A Star for Every State

The fifty stars symbolize the fifty states in the Union.  The thirteen stripes symbolize the original thirteen colonies.  American’s know this symbolism of their national flag.  It seems, then, a logical conclusion that each of the red and white stripes represents a specific founding colony and each star stands for a specific state.  Logical, but not really correct.  There is more to the story.

Strange as it may seem, the original flag resolution of 1777 does not say anything about the stars representing the individual states.  This is equally true for all the legal descriptions of the United States flag that have followed.  Nothing is said about the stripes representing individual founding colonies.  Nothing is said about stars representing sates.  Note the words of the original flag resolution: “Resolved, That the flag of the United States be thirteen stripes, alternate red and white; that the union be thirteen stars, white in a blue field, representing a new Constellation.”

The resolution says only that there are thirteen red and white stripes, and that there are thirteen white stars in a blue field.  The stars together “represent a new constellation.”  Colonies or states are not mentioned at all.

Similarly, flag laws adopted in 1794, 1818 and most recently in 1947 make no mention of the stars and stripes symbolizing states.  Again, the states are not mentioned at all.  Only the number of stars and the number of stripes are given.  Still, the debate that has accompanied each change in the flag’s design convinces us that symbolism of the states on the flag has always been intended.  We understand that the thirteen stars and stripes of the first flag did in fact symbolize the thirteen British Colonies that had declared their independence.  Since that time, the symbolism of the states on the flag has continued.  The flag’s history tells us this is correct.

Americans may still want to find their state’s star.  There is not harm in this.  In the last hundred years various book have been published with charts showing starts linked to individual states.  The chart shown above was published in 1930 by the eminent flag historian Colonel James A. Moss.  It shows the pattern of stars for the forty-eight star flag which was then in use.  Others have produced similar charts.

Nevertheless, there is no support in the law or in early tradition to link any one star to any individual state.  When this is done, the order of the states ratifying the constitution is usually used to link stars to the states.  However, the flag had existed for more than ten years before the states began to ratify the constitution.  The thirteen British Colonies together created a new nation.  That nation rose among the nations and empires of the world like a new constellation rises among the stars and constellations of the nighttime sky.  The original flag represented the constellation of stars, the union of states.  No one state is singled out.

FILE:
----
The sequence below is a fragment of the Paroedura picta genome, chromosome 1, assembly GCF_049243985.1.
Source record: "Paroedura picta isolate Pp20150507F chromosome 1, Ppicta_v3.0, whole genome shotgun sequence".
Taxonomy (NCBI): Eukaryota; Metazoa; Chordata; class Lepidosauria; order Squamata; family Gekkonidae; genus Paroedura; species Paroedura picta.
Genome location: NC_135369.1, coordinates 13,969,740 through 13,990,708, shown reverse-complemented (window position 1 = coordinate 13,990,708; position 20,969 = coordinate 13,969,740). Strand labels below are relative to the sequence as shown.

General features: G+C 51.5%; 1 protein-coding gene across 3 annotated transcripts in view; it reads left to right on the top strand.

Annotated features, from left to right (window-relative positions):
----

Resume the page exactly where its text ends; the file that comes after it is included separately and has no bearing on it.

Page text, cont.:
Another problem exists with using the dates of ratification to determine the order of stars for the first thirteen states.  It is revealed by a question.  How many states were in the union when George Washington was inaugurated?  That is a trick question.  We almost automatically answer thirteen.  Thirteen colonies did declare independence on July fourth 1776.  Thirteen states did form a government under the Article of Confederation.  Nevertheless, on the day of Washington’s first inaugural, April thirtieth of 1789, only eleven of the thirteen states had ratified the Constitution.  North Carolina ratified the Constitution seven whole months later.  Rhode Island did not ratify until May twenty-ninth of 1890, more than a year after Washington took office.  If we used the order of ratification to find the states symbolized by the thirteen stars found on the flag as Washington began his first term, there would have been two blank stars, two stars that did not represent any state.

So no order can logically be given to the first thirteen states or stars.  How can the rest of the states then be ordered without the first thirteen.  It is, therefore, more appropriate that the fifty stars on the flag together represent the Union as a whole.  The constellation of our union is no longer new, but the symbolism of the flag remains the same.  The flag represents the constellation of stars, the union of states.  That is why we call the starry field of blue on the United State flag the Union.  That is why when the stars alone are displayed on a small flag flown at the bow of ships it is call the Union Jack.  When the Union forces fought during the American Civil War, it was to defend and save the Union.  It is the Union that from the Civil War forward that has defined us not as Virginians, Georgians, Pennsylvanians or New Yorkers—but as Americans.  The Union, one nation indivisible.

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